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Koi fish in water with the text: How To Build An Aquaponics Greenhouse

How to Build an Aquaponics Greenhouse

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Aquaponics is an increasingly popular food production system blending principles of aquaculture and hydroponics. North America occupies a huge share of this growing practice, so it’s hardly surprising that so many Americans are trying to figure out how to build an aquaponics greenhouse for themselves.

While it might seem a bit daunting at first, it’s actually pretty simple once you wrap your head around the basics. Luckily, we’re here to help out.

This aquaponic greenhouse setup guide is filled with all you need for a rewarding aquaponic gardening journey. We’re sure it will inspire you to get out there and get started. 

Water lilies and water with text: How to Build an Aquaponics Greenhouse Ultimate Guide & Tips

What this article covers:

Aquaponics – the basics

Aquaponics is more than just a gardening or food-growing style. It’s the facilitation of an entire ecosystem. It takes advantage of basic biological processes and offers many rewards to those keen on growing fresh produce with a more natural approach.

It uses processes of aquaculture and agriculture, in harmony with each other. Let’s explain. 

Like hydroponics, aquaponics does not require soil. Instead, a nutrient-rich growth medium is used. Where they differ is that aquaponics relies on live fish to fertilize the plants with their waste output in the water.

The benefits are:

  • Less maintenance – it’s a fully contained ecosystem
  • Better growth
  • Higher quality of food production
  • Fewer diseases entering the freshly grown food supply

Aquaponics can be scaled up or down to meet your needs. If you have a bit of land, and the desire to grow your food, you can do it!  All it takes is the right supplies and some basic knowledge about how nature works and how things grow.

Aquaponics allows you the joy of fish farming and vegetable growing, in one sustainable and eco-friendly setup. Now that you’ve brushed up on the basics of aquaponics, let’s turn our attention to your next step: your aquaponic greenhouse setup.

Can you use a greenhouse kit for aquaponics?

Yes, you can use a greenhouse kit for your aquaponics system. The most important things to remember though, are the correct choice of fish and plants, as some are more suited for aquaponics than others.

Aquaponics requires less labor, energy, and even less water than traditional agricultural methods. The nutrient-dense water from the fish tank fertilizes your plants, much like the fish waste in water found in lakes or rivers would. 

These nutrients and the water are recycled in a closed-loop manner. Thus this is an economical, sustainable, and environmentally-friendly option for anyone wanting to grow their produce naturally, with as little impact on the environment as possible.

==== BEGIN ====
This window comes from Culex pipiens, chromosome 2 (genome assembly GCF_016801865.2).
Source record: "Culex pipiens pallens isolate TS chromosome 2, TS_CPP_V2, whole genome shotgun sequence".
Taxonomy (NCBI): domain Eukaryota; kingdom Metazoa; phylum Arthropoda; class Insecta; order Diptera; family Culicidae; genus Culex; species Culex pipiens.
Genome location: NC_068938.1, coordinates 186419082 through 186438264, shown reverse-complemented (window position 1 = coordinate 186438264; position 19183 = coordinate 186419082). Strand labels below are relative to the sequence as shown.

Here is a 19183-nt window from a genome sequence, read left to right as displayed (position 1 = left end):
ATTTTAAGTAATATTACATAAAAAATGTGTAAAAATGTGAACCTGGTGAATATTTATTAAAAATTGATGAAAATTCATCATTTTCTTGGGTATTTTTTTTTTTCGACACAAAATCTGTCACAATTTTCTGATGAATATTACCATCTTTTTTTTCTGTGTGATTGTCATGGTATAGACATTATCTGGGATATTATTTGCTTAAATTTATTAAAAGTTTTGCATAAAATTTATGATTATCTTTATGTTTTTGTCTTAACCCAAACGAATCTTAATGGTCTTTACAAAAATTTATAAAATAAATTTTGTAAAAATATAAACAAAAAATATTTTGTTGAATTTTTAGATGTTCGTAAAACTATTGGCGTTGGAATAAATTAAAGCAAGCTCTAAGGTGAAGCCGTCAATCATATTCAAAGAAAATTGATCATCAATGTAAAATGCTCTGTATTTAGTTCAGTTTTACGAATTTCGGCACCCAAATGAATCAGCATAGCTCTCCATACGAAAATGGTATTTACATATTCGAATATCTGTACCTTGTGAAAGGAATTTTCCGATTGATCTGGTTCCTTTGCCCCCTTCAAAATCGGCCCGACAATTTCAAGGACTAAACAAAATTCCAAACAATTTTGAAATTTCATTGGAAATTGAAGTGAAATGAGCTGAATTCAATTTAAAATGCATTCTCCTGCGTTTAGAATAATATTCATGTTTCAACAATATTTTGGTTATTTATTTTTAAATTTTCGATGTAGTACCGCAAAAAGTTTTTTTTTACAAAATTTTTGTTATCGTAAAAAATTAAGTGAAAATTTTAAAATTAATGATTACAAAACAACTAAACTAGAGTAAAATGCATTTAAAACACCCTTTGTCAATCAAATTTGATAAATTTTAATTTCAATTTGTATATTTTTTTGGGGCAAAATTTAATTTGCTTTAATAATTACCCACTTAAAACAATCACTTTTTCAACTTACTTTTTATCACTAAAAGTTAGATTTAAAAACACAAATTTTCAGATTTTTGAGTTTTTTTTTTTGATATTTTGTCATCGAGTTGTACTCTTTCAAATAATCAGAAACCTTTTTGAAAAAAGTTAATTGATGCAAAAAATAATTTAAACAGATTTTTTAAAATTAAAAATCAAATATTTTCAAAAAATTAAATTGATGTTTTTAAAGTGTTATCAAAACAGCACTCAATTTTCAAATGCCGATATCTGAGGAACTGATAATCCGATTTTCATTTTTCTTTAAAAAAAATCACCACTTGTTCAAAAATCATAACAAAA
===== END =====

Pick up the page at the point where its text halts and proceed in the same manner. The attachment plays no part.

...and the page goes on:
These are some of the most successful aquaponic fruit and veg choices:

  • Bananas
  • Beans
  • Carrots
  • Cucumbers
  • Kale
  • Lettuce
  • Peppers 
  • Spinach
  • Strawberries
  • Tomatoes
  • Watercress

What about the light requirements?

Natural sunlight is the best choice in the right climate/location and the season allows for it. And the best direction for a greenhouse to face is generally toward the most sunlight. The orientation is especially important for a solar greenhouse design.

Not only plants, but fish too, are healthier if they get daily light. If your greenhouse doesn’t necessarily have an abundance of direct sunlight, invest in artificial lights designed for this purpose. 

Building your own aquaponics greenhouse

A DIY aquaponics greenhouse isn’t as much of a challenge as you might think. The recycled system of supplying water and nutrients pretty much takes care of itself. 

Aquaponics greenhouse planning, assembly, and construction

The basic process of constructing an aquaponics greenhouse is the same as any other, so be sure to check out our article on how to build a greenhouse to get all the information you need on things like setting up the foundation, frame, and covering.

It’s only once you get into any of the watery bits that things get a little tricky.

The unique steps for an aquaponics greenhouse system are:

Setting up your fish tanks

If you’ve ever kept a fish tank, this bit will be second nature to you. Set up the fish tank as if it were any other aquarium, giving it a good clean and filling it with water. Let the water sit for at least 12 hours before adding any fish to allow any chemicals to dissipate.

Give the tank a good layer of substrate, and make sure you have a pump that can move water from the tank through your aquaponics system.

When populating your tank, keep in mind the size requirements for fish. The general rule of thumb is that 1 gallon of water can support 1 inch of fish. Any more than that, and you risk throwing off the biomass balance of your system.